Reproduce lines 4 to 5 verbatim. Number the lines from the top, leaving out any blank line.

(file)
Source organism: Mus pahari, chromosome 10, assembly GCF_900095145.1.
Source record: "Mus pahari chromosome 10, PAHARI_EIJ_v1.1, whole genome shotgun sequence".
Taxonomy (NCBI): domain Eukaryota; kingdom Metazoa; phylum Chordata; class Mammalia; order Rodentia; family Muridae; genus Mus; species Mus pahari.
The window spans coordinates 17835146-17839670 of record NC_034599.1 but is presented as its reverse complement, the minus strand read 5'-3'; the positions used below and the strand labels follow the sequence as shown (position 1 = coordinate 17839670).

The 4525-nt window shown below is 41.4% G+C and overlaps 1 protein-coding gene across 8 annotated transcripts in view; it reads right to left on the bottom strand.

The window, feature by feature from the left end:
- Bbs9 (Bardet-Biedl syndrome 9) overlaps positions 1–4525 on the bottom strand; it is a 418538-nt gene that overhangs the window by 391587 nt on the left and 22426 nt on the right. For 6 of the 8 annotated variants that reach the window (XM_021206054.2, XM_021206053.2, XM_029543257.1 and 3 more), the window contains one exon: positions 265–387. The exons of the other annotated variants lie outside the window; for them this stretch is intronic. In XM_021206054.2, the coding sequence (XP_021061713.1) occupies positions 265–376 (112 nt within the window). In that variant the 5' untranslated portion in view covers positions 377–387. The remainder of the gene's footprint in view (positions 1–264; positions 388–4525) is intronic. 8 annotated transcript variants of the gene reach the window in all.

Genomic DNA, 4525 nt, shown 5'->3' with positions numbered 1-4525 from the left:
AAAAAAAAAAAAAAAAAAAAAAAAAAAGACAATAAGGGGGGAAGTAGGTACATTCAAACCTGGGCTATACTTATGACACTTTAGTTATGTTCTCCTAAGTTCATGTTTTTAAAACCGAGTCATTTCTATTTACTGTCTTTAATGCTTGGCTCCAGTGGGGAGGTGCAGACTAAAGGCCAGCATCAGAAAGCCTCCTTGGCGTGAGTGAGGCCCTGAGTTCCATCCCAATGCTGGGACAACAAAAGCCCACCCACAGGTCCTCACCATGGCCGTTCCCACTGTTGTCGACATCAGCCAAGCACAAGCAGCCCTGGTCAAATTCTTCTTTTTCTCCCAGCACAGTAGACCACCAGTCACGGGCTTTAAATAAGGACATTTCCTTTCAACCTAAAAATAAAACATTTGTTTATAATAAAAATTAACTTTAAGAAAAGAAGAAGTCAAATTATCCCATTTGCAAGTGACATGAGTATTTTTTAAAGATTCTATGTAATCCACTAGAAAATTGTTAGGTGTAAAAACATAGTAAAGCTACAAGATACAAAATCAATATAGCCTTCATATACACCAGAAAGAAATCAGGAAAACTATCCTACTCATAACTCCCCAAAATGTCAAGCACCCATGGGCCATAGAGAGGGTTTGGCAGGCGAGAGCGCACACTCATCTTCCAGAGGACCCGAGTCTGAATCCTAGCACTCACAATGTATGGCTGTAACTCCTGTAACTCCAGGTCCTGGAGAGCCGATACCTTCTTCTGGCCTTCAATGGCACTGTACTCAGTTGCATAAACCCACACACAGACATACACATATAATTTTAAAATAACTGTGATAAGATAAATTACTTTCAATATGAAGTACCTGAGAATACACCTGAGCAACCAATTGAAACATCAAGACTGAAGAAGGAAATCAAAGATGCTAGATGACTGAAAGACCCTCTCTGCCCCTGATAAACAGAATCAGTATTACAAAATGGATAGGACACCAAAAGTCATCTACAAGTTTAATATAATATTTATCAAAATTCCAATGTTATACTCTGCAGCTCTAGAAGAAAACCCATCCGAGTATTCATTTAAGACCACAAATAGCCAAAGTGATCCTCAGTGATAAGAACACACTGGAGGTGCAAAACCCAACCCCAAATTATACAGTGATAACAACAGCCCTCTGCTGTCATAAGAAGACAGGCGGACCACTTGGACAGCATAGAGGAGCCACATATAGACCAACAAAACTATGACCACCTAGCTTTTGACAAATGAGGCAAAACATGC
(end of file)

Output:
The window spans coordinates 17835146-17839670 of record NC_034599.1 but is presented as its reverse complement, the minus strand read 5'-3'; the positions used below and the strand labels follow the sequence as shown (position 1 = coordinate 17839670).

The 4525-nt window shown below is 41.4% G+C and overlaps 1 protein-coding gene across 8 annotated transcripts in view; it reads right to left on the bottom strand.